after many minutes, sometimes hours, of computation. Having to store
the whole shlemobble after every operation would slow things down by
orders of magnitude. And writing code to be clever and only store the
dirty bits would be a pain in the ass. I think I'll stick with Plan A.

rg
Dec 1 '06 #9

P: n/a
Ron Garret wrote:
One of the things I find annoying about Python is that when you make a
change to a method definition that change is not reflected in existing
instances of a class (because you're really defining a new class when
you reload a class definition, not actually redefining it). So I came
up with this programming style:

def defmethod(cls):
return lambda (func): type.__setattr__(cls, func.func_name, func)
Why not just ``return lambda func: setattr(cls, func.func_name, func)``
?
Your approach is certainly uncommon, but for your use case it seems to
me
a pretty much decent solution. The only thing I don't like is that all
your
functions/methods will end up begin 'None'. I'd rather to be able to
use
the help, so I would write

def defmethod(cls):
def decorator(func):
setattr(cls, func.func_name, func)
return func
return decorator

@defmethod(C)
def m1(self, x):pass

help(m1)
BTW, for people with a Lisp background I recommend using IPython with
emacs and the
ipython.el mode. It is pretty good, even if not comparable to Slime.

Michele Simionato

Dec 1 '06 #10

P: n/a
"Ron Garret" <rN*******@flownet.comwrote in message
news:rN*****************************@news.gha.char termi.net...
>
These objects can be parts of huge networks of massively linked data
structures. They are in constant flux. It is not uncommon to hit a bug
after many minutes, sometimes hours, of computation. Having to store
the whole shlemobble after every operation would slow things down by
orders of magnitude. And writing code to be clever and only store the
dirty bits would be a pain in the ass. I think I'll stick with Plan A.

rg
Sorry, not quite what I meant, I'm not suggesting storing everything after
every change. I just meant that to help your development, once you get some
instances to a steady state, persist them off in some picklish format, so
you can restart quickly by unpickling, instead of dynamically
reconstructing. But you know your problem domain better than I, so I'll
shut up. Best of luck to you.

-- Paul
Dec 1 '06 #11

P: n/a
Ron Garret wrote:
In article <rN*****************************@news.gha.charterm i.net>,
Ron Garret <rN*******@flownet.comwrote:
I don't want to get into a philosophical debate.

Actually, I changed my mind. Consider:

def g(): print 'G'

def h(): print 'H'

def f(): g()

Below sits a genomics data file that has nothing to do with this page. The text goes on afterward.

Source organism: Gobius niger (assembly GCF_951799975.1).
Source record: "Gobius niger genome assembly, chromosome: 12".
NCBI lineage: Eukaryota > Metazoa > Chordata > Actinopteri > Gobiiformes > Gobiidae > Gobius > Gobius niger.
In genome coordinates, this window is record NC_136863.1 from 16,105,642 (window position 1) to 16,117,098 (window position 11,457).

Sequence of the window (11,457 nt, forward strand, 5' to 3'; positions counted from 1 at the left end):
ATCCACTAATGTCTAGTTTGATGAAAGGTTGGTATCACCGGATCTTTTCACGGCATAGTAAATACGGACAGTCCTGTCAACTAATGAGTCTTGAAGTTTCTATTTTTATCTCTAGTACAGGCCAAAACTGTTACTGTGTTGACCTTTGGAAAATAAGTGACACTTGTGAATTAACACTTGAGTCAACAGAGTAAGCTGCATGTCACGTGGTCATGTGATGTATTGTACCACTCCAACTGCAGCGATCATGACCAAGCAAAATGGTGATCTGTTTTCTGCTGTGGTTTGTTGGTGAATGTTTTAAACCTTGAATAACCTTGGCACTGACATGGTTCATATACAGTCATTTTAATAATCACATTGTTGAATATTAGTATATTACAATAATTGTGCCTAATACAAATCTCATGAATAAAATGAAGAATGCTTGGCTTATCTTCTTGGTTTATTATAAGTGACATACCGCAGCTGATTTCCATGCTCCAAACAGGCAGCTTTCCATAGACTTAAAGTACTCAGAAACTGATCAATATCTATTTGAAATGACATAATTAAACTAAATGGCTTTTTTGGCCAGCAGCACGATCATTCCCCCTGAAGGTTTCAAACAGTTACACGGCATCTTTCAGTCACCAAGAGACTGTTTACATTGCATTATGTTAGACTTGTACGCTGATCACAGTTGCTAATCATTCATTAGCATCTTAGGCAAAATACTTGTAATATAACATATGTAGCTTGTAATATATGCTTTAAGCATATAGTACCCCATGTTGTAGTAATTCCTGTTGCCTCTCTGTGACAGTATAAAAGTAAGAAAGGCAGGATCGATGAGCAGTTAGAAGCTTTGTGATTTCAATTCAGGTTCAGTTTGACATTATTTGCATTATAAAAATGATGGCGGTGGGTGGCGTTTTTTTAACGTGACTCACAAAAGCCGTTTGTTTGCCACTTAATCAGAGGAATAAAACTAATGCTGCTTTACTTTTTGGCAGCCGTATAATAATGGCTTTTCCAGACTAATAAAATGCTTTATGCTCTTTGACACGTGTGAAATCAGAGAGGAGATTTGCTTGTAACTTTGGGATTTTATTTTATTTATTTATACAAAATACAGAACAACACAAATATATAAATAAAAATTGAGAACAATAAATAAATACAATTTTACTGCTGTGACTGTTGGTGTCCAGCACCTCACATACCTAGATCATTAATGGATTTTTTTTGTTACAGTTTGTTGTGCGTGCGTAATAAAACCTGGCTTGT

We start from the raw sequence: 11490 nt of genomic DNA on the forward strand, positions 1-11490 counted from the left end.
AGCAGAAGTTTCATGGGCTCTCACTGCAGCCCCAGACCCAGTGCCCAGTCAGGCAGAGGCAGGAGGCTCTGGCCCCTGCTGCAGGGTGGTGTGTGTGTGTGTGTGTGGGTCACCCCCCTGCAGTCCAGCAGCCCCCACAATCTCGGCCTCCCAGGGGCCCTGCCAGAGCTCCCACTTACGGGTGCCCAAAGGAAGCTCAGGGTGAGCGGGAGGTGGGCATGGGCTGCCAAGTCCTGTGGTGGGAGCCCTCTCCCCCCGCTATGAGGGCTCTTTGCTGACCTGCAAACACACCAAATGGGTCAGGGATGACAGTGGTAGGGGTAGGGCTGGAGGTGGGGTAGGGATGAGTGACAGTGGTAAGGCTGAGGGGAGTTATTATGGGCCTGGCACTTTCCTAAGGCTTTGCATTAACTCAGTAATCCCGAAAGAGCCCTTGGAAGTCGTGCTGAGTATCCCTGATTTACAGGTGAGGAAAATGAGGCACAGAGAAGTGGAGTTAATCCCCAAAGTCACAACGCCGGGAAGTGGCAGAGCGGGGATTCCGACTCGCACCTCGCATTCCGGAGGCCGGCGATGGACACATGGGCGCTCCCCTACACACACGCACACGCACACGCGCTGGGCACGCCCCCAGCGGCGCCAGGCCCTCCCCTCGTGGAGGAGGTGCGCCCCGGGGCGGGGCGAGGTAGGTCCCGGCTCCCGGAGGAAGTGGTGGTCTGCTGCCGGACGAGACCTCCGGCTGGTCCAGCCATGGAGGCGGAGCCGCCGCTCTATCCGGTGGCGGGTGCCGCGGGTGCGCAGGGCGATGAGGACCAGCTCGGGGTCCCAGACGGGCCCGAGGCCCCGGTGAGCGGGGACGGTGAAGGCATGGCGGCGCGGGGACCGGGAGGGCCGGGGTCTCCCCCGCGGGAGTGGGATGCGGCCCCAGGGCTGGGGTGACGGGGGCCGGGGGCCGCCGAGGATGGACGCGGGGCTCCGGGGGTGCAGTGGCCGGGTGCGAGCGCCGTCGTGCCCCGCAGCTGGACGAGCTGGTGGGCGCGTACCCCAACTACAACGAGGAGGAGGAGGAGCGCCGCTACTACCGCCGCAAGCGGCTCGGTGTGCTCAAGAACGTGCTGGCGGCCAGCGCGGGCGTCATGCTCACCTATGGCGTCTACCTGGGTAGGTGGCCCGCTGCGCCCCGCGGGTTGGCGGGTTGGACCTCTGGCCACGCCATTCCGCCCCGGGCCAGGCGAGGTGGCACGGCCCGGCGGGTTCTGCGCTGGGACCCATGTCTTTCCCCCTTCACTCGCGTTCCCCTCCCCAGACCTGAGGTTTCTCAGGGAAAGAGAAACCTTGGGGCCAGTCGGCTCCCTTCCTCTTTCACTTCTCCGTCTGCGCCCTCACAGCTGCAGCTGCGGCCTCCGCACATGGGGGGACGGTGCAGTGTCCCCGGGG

class C1:
def m1(self): f()

class C2:
def m1(self): g()

c1 = C1()
c2 = C2()

def f(): h()

class C2:
def m1(self): h()

c1.m1() # Prints H
c2.m1() # Prints G

On what principled basis can you justify two different outputs in this
case? Why should I be able to change the definition of f and not have
to go back and recompile all references to it, but not m1?
I see what you were asking now: you want to know why a class statement
doesn't modify a previously existing class (as is the case in Ruby)
rather than to create a new one.

The principle behind this is pretty much "it was just a language design
decision".

The designers of Python felt it was generally best to have whole
classes in one place, rather than spread out over many locations. I
tend to agree with this. Changing classes in-place violates the
"principle of least surprise"--keep in mind the "surprise" we're
talking about is the reader's surprise, not the writer's. A person
might be reading a class definition wondering, "WTF is happening, why
doesn't it match the behavior?", not knowing that the class was
modified in-place somewhere else. (That person could be you three
months later.)

Valid use cases like yours are exceptional, and can be done
straightforwardly without changing class statement to modify in-place,
so I think it was the right decision.

Your opinion may differ. It doesn't seem to have wreaked havoc in
Common Lisp and Ruby. But that's not how Python is. I have things I
don't like about Python, too. You just deal with it.
P.S. If you want to be truly evil, you could use a class hook to get
the modifying in-place behavior:

def modify_in_place(name,bases,clsdict):
cls = globals()[name]
for attr,val in clsdict.iteritems():
setattr(cls,attr,val)
return cls

# Replace second C2 class above with this
class C2:
__metaclass__ = modify_in_place
def m1(self): h()
Carl Banks

Dec 1 '06 #12

P: n/a
In article <11**********************@l12g2000cwl.googlegroups .com>,